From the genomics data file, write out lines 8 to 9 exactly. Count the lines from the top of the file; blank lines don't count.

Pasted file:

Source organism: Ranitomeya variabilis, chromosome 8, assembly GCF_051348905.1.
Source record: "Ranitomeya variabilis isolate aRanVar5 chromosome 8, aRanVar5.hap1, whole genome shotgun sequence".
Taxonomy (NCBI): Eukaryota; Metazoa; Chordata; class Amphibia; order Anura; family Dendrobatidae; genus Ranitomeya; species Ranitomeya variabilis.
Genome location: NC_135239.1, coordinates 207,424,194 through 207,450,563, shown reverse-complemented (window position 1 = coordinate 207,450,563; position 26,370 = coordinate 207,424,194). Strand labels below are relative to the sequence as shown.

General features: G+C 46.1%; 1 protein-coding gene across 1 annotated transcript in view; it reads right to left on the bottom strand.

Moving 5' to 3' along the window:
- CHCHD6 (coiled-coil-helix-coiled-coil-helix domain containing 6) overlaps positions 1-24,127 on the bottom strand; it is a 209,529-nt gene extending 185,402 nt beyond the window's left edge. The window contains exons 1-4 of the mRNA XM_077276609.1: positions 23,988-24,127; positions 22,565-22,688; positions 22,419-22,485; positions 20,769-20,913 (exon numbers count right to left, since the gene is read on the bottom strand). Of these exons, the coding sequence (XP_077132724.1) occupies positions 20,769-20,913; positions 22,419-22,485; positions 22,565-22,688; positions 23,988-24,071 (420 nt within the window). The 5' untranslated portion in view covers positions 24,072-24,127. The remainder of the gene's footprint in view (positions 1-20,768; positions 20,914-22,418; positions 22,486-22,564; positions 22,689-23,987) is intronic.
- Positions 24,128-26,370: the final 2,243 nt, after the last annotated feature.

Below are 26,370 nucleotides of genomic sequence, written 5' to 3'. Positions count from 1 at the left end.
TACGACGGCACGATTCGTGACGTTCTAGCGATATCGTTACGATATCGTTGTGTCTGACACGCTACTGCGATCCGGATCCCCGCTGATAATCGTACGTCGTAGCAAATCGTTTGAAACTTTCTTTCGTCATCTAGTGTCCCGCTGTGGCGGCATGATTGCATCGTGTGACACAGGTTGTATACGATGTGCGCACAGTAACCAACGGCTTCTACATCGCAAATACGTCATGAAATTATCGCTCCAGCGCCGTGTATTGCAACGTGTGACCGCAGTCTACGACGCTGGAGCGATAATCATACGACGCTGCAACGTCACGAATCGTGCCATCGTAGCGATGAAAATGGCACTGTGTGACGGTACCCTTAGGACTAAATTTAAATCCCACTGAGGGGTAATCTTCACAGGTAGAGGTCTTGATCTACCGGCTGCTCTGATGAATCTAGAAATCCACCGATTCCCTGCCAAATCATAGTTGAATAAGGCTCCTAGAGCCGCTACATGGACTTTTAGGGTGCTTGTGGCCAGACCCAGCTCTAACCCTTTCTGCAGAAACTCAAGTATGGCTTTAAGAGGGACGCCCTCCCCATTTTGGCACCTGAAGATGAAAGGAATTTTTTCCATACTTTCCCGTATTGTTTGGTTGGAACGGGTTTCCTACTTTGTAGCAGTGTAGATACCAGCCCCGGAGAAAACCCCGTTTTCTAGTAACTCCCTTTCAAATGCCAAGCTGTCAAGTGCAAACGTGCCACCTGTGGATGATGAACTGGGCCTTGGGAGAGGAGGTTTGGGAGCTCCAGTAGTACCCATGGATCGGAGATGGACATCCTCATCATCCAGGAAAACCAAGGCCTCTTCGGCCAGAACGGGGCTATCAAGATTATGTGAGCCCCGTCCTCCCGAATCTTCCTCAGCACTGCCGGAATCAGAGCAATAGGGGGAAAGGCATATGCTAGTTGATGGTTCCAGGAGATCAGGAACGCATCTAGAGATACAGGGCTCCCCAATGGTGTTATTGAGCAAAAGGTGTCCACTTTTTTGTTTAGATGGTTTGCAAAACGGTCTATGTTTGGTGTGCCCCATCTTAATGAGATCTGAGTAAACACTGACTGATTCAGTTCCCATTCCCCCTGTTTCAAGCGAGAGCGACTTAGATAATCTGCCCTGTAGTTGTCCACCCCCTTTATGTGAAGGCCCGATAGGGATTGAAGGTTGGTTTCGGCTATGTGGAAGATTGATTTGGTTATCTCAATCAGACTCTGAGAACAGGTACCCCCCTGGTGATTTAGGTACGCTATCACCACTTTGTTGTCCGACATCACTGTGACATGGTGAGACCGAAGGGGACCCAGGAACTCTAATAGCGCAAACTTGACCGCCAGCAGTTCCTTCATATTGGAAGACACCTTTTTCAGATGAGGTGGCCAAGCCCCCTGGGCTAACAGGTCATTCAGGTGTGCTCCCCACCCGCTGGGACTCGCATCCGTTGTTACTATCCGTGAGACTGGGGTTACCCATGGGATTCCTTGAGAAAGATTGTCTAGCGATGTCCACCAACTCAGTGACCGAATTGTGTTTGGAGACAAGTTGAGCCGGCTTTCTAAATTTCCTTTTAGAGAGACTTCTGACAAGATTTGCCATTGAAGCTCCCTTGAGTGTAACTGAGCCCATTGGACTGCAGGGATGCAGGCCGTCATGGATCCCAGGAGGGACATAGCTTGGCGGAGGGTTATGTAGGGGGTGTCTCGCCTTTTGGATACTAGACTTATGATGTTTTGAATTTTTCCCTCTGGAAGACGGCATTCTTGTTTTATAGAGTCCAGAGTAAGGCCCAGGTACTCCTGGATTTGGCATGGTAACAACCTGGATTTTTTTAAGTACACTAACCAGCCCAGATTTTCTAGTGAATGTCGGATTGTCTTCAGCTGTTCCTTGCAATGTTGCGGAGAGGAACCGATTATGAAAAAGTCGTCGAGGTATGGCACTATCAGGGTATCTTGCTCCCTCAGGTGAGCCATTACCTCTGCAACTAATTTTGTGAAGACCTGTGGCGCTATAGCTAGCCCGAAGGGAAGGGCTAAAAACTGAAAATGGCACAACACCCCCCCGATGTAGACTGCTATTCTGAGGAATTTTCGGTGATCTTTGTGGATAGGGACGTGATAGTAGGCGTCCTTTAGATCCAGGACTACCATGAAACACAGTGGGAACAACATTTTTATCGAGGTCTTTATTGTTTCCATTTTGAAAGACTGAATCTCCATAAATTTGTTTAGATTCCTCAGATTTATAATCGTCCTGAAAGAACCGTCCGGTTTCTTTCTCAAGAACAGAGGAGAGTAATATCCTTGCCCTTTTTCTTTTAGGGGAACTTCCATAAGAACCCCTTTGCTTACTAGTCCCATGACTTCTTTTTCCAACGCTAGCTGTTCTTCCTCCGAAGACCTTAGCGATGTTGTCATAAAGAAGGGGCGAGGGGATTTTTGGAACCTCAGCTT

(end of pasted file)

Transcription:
- Positions 24,128-26,370: the final 2,243 nt, after the last annotated feature.

Below are 26,370 nucleotides of genomic sequence, written 5' to 3'. Positions count from 1 at the left end.